Condi’s toxic legacy

Judging by the rapturous reception at the Republican National Convention last night, former Secretary of State Condoleezza Rice might be considering a future in politics.

Certainly the Twittersphere was bubbling with suggestions that Rice was a potential presidential contender after she spoke movingly about overcoming racial segregation in Jim Crow Birmingham. Recalling those days, she said, “Her parents can’t take her to a movie theater or a restaurant, but they make her believe that even though she can’t have a hamburger at the Woolworth’s lunch counter, she can be president of the United States. And she becomes the secretary of State.”

The presidential reference was obviously not accidental, and the delegates knew it.

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But Rice will have to do more than make a well-received speech before running on the Republican ticket in 2016 or 2020. And it’s hard to see how a woman who has never run for elected office can escape the toxic legacy of the Bush administration in which she played a crucial role.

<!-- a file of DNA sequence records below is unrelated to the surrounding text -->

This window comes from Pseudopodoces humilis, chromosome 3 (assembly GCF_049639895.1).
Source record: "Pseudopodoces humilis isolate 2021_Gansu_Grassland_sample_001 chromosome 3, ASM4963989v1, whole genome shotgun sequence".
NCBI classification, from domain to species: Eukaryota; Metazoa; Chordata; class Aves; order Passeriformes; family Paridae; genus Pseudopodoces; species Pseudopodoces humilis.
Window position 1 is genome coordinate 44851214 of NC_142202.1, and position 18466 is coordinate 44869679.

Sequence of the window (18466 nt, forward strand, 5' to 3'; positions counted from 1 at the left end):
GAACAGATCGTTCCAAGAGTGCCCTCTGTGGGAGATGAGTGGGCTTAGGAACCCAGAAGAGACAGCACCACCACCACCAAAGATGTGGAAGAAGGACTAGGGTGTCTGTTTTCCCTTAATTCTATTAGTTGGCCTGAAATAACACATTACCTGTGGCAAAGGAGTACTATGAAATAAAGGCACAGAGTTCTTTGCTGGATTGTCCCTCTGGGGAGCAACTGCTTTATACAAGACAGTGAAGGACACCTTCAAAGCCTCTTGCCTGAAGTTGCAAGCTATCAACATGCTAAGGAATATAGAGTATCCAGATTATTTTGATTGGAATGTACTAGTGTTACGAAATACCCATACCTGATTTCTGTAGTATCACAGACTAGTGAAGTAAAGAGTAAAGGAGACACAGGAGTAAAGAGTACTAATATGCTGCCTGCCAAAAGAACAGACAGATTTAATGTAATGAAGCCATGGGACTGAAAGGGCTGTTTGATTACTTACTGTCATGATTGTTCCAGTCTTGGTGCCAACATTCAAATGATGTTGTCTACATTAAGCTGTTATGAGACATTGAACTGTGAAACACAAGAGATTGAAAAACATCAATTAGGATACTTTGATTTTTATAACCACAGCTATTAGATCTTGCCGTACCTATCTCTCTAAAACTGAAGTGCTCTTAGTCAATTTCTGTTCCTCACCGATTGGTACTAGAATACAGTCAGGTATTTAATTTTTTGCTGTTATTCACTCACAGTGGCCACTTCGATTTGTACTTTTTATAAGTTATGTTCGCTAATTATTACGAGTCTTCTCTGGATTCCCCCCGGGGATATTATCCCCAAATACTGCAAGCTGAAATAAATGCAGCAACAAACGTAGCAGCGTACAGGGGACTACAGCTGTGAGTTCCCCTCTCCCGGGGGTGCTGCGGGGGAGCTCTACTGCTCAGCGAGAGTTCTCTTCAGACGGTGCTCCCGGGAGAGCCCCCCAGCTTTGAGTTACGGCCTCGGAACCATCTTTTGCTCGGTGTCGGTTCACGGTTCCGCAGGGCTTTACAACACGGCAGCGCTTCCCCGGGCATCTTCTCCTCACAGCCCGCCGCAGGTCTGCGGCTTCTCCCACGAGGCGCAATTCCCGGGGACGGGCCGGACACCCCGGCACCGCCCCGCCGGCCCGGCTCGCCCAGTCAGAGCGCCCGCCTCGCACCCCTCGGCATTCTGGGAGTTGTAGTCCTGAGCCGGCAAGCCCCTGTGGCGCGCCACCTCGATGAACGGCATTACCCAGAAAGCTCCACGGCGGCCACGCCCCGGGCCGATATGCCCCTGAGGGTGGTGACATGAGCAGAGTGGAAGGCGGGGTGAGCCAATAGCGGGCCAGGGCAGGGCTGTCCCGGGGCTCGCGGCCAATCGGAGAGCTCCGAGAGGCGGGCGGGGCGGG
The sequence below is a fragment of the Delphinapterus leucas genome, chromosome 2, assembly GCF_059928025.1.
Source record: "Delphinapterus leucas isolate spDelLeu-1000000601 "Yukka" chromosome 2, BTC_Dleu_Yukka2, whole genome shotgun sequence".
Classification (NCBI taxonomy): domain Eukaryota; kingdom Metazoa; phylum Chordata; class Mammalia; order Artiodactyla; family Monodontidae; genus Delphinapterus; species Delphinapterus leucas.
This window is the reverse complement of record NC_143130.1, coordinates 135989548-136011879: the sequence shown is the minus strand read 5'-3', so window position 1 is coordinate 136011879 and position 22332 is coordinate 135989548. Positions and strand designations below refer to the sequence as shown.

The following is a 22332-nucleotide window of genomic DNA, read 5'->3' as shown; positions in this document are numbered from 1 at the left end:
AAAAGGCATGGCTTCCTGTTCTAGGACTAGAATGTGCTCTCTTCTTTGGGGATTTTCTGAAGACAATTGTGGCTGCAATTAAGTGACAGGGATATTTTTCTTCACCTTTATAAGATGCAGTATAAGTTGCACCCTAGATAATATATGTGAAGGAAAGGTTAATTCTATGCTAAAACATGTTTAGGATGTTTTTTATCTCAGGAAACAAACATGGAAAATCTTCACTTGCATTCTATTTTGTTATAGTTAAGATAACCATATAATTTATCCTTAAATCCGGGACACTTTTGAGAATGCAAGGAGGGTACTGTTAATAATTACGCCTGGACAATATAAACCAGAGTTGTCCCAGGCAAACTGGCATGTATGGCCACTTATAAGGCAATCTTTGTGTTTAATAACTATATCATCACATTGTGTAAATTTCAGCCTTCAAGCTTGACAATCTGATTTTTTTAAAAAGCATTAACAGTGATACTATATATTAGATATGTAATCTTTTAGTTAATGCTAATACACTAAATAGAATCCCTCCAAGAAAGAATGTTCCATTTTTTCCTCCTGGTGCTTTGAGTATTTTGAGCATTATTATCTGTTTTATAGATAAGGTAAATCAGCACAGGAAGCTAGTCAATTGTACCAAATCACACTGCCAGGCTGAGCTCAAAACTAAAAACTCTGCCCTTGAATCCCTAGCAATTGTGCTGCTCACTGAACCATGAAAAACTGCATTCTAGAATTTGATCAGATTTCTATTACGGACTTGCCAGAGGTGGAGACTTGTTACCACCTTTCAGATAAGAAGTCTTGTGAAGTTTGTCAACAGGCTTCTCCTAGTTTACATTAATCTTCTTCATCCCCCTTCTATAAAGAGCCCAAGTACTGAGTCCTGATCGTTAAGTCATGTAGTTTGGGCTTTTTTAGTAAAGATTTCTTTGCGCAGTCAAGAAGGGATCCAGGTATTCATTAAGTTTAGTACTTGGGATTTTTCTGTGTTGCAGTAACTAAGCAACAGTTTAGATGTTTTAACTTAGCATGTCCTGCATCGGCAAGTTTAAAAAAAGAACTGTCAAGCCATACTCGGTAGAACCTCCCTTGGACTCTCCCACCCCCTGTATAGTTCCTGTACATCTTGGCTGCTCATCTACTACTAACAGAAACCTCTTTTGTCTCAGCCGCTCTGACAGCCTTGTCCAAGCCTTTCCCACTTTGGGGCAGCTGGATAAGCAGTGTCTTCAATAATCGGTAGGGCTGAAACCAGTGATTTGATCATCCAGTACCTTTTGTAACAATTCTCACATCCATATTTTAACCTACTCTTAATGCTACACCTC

She had a few killer quotes in her speech last night, notably when she said that “we cannot be reluctant to lead, and we cannot lead from behind.”

She talked about the Arab Spring, and about the dictators in Iran and Syria who butcher their people and threaten regional security. But she didn’t say what should be done about it. When Rice was a member of the Bush administration, not only was she an architect of the Iraq war that saddled a generation with debt, but she encouraged Egyptian President Hosni Mubarak to democratize, then pulled back after the Islamist Hamas movement won a democratic election in Gaza.

All this was conveniently forgotten in her speech. She never explicitly mentioned the Iraq war. So before the Republicans get out the “Condi for President” bumper stickers, they’d better remember that the world of politics is a whole lot tougher than the halls of academe.